Consumer products giant Procter & Gamble (NYSE:PG), the brand behind Bounty towels, Tide detergent, and Gillette razors, among others, had little to do with the Dow Jones industrial average's recent ascent to 17,000, at least in the final stretch. P&G shares since November -- when the Dow initially surpassed 16,000 -- have pulled back nearly 6%, as noted by CNBC. Shares of rival Unilever (NYSE:UL) meanwhile, are hovering near a 52-week high.
Nonetheless, P&G hasn't entirely hung shareholders out to dry, as it returned $12.5 billion to investors via share buybacks and dividends in 2013.
But P&G has been struggling to grow, as evidenced by flat all-in net sales in its most recent quarter and declining sales across key market segments amid fierce competition and challenged same-store sales at retailers. P&G hasn't been sitting idly by, and is in the midst of a restructuring program aimed at slashing costs, a turnaround effort launched in fiscal 2012 that will continue through fiscal 2016. Is it enough to make the company an attractive investment at these levels, or has the tide for P&G turned for the worse?
P&G's game plan
P&G's turnaround strategy has been to divest underperforming assets, which it has done most recently with the sale of its bleach and pet foods businesses. The company is aiming to reduce its costs, which so far it has managed to do, as evidenced by a reduction in its selling, general, and administrative expenses by 170 basis points in its fiscal third quarter. This helped to drive its operating profit margin higher by 30 basis points, but that was overshadowed by a lower gross margin, which fell from 49.8% to 48.4% year over year. Competitor Unilever grew its gross margin in 2013 to 41.3% from 40.2% in the prior year.
On the innovation side, P&G seems to have a few tricks up its sleeve, with plans to enter an new product category in coming months, one that management has declined to identify as of yet. It is also counting on its higher-end consumers to drive its profit growth, evidenced by a recent and creative price increase on laundry detergent (by reducing the number of loads per package) in addition to a focus on a luxury product roll out in its beauty segment under the Dolce & Gabbana name.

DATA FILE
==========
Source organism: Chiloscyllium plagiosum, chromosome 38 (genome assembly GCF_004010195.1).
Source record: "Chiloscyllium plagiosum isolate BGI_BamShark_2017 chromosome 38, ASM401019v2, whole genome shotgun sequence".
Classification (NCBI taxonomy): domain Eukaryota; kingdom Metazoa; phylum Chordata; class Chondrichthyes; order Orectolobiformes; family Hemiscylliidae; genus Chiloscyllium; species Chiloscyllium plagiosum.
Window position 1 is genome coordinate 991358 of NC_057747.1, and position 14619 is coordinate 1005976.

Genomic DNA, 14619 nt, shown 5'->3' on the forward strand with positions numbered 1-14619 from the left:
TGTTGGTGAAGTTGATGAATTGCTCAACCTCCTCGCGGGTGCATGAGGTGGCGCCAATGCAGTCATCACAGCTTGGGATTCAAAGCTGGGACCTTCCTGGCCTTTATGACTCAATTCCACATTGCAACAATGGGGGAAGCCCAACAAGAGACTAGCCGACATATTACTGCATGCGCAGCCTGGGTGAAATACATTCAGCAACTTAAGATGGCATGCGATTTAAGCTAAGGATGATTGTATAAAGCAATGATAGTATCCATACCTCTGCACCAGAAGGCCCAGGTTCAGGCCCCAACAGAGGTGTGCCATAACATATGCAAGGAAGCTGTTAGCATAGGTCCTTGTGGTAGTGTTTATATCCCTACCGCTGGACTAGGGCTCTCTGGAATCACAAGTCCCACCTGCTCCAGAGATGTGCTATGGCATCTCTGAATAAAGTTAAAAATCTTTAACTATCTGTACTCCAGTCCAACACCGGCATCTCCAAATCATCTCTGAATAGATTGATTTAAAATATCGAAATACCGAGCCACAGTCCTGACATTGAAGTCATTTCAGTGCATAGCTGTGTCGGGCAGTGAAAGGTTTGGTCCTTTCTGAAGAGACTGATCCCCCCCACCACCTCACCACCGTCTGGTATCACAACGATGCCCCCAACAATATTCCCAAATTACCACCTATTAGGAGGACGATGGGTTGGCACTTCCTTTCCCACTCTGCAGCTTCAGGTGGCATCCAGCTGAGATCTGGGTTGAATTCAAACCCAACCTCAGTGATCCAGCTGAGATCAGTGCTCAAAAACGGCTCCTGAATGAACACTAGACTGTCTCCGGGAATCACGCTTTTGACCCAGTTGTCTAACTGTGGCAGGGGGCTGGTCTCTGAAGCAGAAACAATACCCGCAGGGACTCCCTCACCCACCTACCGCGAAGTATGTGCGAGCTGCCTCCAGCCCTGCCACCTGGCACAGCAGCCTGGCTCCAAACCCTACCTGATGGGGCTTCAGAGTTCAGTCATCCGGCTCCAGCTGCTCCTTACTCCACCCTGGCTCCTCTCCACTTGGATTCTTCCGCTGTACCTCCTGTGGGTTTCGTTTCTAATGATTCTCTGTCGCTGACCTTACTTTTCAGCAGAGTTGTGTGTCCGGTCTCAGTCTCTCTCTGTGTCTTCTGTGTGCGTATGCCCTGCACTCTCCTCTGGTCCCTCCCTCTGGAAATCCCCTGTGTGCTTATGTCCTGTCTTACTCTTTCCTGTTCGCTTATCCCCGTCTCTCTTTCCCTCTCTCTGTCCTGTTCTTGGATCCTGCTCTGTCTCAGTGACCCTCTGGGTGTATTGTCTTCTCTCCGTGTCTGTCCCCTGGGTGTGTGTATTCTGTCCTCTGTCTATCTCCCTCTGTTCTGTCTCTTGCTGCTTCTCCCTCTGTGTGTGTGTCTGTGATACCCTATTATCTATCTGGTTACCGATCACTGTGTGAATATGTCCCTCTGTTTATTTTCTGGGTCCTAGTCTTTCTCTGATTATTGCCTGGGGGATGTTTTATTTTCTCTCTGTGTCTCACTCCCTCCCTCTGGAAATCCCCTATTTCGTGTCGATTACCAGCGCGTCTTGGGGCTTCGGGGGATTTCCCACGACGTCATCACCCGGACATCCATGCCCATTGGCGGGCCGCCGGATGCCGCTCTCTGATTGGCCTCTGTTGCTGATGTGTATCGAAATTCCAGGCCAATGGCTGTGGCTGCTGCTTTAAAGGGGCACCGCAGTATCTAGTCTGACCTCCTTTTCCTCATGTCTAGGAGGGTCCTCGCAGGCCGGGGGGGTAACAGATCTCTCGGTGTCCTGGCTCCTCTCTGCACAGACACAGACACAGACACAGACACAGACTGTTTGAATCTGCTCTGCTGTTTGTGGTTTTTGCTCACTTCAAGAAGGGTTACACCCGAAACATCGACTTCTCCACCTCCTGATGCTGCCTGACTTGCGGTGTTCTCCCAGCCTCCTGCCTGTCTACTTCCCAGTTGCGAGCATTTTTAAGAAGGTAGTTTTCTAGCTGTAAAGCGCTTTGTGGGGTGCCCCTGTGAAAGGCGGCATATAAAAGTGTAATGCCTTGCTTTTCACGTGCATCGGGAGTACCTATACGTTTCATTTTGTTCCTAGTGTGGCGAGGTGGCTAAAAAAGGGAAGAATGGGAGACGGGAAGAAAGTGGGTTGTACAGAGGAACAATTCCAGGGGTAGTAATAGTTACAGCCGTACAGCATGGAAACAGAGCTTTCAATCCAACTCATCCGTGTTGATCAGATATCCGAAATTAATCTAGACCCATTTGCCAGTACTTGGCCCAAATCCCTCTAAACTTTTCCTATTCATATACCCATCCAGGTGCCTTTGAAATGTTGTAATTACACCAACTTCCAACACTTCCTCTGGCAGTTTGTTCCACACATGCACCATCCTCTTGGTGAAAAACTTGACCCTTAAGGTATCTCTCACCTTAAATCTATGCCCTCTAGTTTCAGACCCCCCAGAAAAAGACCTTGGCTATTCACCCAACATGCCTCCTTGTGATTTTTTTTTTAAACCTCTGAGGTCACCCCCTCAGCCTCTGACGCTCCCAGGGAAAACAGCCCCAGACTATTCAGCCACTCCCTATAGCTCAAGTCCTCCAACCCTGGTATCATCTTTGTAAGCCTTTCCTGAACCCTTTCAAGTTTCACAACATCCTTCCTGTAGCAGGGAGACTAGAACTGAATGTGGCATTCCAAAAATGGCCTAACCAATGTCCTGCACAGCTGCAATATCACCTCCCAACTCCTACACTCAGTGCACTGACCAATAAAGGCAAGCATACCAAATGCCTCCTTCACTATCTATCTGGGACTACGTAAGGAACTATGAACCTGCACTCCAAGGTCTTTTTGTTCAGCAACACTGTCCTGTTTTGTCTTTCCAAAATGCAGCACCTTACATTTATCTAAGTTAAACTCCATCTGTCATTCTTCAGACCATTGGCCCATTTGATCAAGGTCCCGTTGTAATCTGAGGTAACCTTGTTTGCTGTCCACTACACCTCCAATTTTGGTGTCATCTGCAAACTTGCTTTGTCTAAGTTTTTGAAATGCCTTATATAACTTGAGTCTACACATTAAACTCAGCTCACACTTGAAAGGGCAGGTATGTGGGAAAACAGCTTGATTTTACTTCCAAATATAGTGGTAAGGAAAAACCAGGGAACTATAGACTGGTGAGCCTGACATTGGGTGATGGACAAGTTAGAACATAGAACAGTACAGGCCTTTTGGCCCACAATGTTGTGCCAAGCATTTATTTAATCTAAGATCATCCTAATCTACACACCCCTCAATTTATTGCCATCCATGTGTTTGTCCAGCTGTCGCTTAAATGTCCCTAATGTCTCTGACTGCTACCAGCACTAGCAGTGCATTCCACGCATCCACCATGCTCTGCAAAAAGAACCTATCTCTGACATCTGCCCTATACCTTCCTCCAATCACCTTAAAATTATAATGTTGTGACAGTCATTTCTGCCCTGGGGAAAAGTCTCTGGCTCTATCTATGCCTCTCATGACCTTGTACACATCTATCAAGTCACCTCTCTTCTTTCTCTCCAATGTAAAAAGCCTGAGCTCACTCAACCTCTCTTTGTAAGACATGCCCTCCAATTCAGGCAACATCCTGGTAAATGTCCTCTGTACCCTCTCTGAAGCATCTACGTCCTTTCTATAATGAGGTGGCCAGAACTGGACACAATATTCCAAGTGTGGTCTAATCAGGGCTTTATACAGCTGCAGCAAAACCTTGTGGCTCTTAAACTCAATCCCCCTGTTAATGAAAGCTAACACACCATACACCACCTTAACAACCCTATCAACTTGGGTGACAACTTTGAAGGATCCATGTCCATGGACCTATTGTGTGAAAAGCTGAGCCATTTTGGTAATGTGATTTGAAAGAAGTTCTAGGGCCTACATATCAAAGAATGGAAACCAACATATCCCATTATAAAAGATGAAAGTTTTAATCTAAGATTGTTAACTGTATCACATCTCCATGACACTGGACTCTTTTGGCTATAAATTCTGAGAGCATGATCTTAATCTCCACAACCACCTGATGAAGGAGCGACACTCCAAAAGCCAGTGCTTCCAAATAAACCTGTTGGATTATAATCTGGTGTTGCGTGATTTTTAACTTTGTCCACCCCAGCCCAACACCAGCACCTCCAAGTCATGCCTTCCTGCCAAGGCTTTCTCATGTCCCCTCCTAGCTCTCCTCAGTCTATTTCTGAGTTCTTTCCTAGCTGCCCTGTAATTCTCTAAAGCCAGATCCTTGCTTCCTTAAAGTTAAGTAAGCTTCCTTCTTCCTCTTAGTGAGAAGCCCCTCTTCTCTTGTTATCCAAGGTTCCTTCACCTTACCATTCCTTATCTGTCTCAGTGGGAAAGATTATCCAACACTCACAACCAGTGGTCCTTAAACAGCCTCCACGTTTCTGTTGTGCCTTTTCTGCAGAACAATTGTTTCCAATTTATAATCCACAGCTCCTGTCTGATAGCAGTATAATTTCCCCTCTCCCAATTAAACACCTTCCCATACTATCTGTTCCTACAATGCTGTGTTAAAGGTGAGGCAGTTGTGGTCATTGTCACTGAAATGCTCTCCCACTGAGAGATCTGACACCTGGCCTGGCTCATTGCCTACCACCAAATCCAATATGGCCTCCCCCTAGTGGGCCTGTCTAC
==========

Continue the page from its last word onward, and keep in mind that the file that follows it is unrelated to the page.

P&G's mainstream Olay brand, sold at discount retailers, has a 10% market share, and now the company is hoping it will have similar success with higher-margin items. Dubbed Essential, the Dolce & Gabbana luxury skin-care line will be sold at high-end retailers, including Saks Fifth Avenue.
If P&G is successful with its strategy, it will drive its top line higher and lead to stronger profit growth over the coming years. While sales have been rising, they only advanced 1% in 2013 compared to a 3% increase in 2012. Its operating income, however, grew 9% last year versus a 14% decline in 2012, proving that P&G's cost-cutting initiatives have been somewhat fruitful.
Unilever grew its underlying sales by 4.3% in 2013 compared with a 6.9% jump in 2012. A key difference between the competitors is that P&G generates nearly 40% of its sales from North America, while Unilever gets 57% of its business from emerging markets. There has been hope for an economic recovery in emerging markets for several years, one that has been slow to materialize.
For now, P&G is targeting fiscal 2014 organic sales growth of 3% to 4%, or all-in sales growth, which adds in the impact of foreign exchange, of 1%.
P&G wants to be more efficient and has its sights set on delivering greater shareholder value. So far its efforts appear to be producing the expected results, although P&G still has a ways to go.
The thing about investing in P&G, though, is that you know what you're going to get. The company is projecting approximately 3% growth for the foreseeable future and has been steady in returning value to shareholders via stock buybacks and dividends. With $1.4 billion in cash flow in the most recent quarter, that doesn't look set to change any time soon.
The stock has been under pressure, but at a forward P/E of 19 is priced competitively with Unilever at about 20. If you believe in the company's turnaround efforts, which thus far appear to be on track, then now could be a good time to invest in P&G with the understanding that patience is key because it could take a little while before you are rewarded with better returns.
Gerelyn Terzo has no position in any stocks mentioned. The Motley Fool recommends Procter & Gamble. Try any of our Foolish newsletter services free for 30 days. We Fools may not all hold the same opinions, but we all believe that considering a diverse range of insights makes us better investors. The Motley Fool has a disclosure policy.